May 01, 2010
Jim Berkland is known as the California Geologist Who Predicts Earthquakes — not by expensive seismic monitoring, but by checking daily tides and tallying up the number of lost cats and dogs in the classified ads. He is hardly alone. There are other people worldwide, both conventional and unconventional, who do predict and forecast earthquakes, too.
Jack Coles, for one, an earthquake predictor with his own link on the www.syzygyjob.com site, uses radio and TV waves to predict quakes. He hears static on the TV and radio and interprets it the way others interpret ear tones. He can also see the interference on TV. Berkland told me, “Some of Jack’s predictions have been uncanny, such as the first one I knew of. A geologist friend pointed out a small advertisement in the San Jose Mercury News from someone claiming to have predicted the Loma Prieta quake and offering his predictive services. I decided to check him out and phoned his number that evening in early 1990. ‘Oh, Mr. Berkland,’ he said when I identified myself. ‘I have been following you for years. It’s funny that just as the phone rang I got a warning for a local 4.0 quake from the static on my TV.’” Sure enough, the next morning a 4.2 quake shook Livermore, says Berkland, who can verify at least three more predictions from Coles that were on the money. “Hewlett Packard admired what he was doing and lent him a $50,000 Frequency Analyzer which was most helpful. Of course,” he adds, “there were also some notorious failures, but nobody said that earthquake prediction would be easy.”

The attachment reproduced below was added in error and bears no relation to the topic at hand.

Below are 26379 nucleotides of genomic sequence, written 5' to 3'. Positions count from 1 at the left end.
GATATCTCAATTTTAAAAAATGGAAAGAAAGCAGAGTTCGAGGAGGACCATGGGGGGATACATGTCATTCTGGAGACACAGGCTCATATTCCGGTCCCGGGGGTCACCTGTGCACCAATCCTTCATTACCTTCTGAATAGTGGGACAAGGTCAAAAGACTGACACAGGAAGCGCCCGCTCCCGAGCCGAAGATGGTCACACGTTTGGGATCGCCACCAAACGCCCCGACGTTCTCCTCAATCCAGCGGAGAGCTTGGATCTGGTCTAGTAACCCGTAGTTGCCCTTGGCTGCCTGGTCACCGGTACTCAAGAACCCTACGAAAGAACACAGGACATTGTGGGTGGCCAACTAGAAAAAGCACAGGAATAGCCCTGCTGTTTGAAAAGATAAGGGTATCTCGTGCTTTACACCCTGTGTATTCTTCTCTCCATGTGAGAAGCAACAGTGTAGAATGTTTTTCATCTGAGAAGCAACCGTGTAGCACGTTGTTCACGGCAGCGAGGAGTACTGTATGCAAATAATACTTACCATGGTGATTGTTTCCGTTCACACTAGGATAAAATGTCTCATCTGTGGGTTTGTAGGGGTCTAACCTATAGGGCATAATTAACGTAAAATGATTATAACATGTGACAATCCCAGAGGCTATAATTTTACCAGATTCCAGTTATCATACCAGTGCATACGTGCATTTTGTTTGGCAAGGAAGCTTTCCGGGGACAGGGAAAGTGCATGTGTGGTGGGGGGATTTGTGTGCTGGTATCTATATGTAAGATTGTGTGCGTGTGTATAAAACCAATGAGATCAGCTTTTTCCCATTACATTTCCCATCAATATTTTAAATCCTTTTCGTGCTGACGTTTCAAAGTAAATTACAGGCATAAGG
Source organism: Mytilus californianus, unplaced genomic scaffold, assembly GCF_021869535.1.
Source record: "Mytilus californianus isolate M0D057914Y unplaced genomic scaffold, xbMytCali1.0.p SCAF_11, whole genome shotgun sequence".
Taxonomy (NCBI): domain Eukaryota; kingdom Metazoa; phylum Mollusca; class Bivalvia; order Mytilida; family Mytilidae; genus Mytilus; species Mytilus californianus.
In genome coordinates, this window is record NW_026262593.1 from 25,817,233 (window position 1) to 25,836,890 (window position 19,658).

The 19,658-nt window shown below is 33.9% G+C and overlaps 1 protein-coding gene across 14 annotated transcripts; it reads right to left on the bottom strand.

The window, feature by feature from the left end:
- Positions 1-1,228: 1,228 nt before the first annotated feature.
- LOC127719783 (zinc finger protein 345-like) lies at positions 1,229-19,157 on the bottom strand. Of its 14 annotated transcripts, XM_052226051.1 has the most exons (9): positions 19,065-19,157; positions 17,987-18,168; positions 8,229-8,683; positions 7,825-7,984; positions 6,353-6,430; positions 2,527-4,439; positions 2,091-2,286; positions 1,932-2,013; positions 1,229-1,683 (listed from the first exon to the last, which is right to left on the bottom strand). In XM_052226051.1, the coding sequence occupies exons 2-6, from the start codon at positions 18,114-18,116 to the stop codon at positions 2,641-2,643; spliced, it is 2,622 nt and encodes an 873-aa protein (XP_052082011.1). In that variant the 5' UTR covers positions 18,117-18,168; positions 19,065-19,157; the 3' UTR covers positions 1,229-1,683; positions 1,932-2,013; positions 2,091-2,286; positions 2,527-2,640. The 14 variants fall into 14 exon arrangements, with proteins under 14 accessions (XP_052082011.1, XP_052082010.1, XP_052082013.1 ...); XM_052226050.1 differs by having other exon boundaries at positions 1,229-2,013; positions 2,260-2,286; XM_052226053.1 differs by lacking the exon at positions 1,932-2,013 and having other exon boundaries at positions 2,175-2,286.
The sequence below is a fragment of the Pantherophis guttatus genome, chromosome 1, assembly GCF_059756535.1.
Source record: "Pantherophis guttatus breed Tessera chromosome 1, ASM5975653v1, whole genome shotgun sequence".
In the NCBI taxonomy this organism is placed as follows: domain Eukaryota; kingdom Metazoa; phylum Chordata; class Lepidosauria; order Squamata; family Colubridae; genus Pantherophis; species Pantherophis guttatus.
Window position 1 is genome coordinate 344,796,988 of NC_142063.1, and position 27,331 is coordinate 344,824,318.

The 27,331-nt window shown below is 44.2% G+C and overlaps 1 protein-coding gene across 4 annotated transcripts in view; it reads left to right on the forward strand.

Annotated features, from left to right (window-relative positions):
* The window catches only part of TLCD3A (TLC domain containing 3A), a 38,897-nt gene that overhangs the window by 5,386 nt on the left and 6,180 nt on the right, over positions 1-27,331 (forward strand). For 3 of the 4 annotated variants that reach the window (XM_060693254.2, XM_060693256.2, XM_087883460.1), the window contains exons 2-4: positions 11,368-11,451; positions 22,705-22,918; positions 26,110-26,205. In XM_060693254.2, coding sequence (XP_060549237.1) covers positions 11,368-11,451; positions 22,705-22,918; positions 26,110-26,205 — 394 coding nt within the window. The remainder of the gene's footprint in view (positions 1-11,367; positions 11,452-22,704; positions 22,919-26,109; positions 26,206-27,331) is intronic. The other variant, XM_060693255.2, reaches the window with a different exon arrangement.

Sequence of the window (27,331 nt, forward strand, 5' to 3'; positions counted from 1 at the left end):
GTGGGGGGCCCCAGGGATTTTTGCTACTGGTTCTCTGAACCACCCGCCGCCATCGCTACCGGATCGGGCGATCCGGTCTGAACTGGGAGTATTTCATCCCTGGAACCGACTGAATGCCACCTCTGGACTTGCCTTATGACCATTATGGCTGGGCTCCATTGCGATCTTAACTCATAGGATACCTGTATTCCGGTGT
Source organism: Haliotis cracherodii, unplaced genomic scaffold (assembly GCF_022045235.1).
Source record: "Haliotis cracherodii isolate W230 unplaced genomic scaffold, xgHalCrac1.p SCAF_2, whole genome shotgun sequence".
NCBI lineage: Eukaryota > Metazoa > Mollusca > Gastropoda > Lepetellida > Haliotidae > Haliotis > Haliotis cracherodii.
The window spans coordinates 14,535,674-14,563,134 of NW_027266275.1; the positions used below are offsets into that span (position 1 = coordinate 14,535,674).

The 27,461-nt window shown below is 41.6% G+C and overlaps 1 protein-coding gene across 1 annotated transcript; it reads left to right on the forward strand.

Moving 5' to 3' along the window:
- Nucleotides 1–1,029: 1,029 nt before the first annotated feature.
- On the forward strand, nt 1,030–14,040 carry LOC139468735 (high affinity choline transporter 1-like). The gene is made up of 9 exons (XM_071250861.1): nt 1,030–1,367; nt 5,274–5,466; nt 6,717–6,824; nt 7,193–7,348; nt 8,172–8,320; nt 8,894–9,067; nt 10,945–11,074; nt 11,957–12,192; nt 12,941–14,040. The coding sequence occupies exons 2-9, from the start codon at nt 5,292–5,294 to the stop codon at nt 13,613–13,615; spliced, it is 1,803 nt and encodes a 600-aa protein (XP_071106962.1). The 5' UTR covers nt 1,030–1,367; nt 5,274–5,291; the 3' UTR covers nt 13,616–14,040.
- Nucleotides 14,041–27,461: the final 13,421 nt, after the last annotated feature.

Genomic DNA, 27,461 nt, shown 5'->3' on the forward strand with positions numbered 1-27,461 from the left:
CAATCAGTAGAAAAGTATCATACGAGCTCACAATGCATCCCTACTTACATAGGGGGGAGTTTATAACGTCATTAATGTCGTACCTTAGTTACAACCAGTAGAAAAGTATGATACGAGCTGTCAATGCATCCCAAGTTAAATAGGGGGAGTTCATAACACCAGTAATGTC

But Coles doesn’t make it look hard. In early April 2005, I noted his forecast was posted on www.syzygyjob.com for a quake to strike the area from San Francisco to Los Angeles, California, effective through April 20, 2005. The percentage of probability was 57 percent that a shaker would occur between 4.4 and 5.5. The likely dates were April 6, 7, 8, 19, and 20. As a San Francisco Bay Area native, I had a special interest in this prediction. On April 16, I read on the Internet that a moderate 5.1 earthquake occurred 12 miles from Mettler, California.
Then, on July 28, 2005, Coles phoned Berkland and reported his heightened concern about the area of Japan. Evidently, he didn’t know that there had been at least seven quakes there of 5.0-plus near Honshu since the 6.1 on July 23 that he had correctly predicted two weeks in advance. “I continue to be amazed at how much Jack can do with so little,” says Berkland. Once again, I realized that earthquake prediction can and does work despite what conventional scientists and skeptics believe.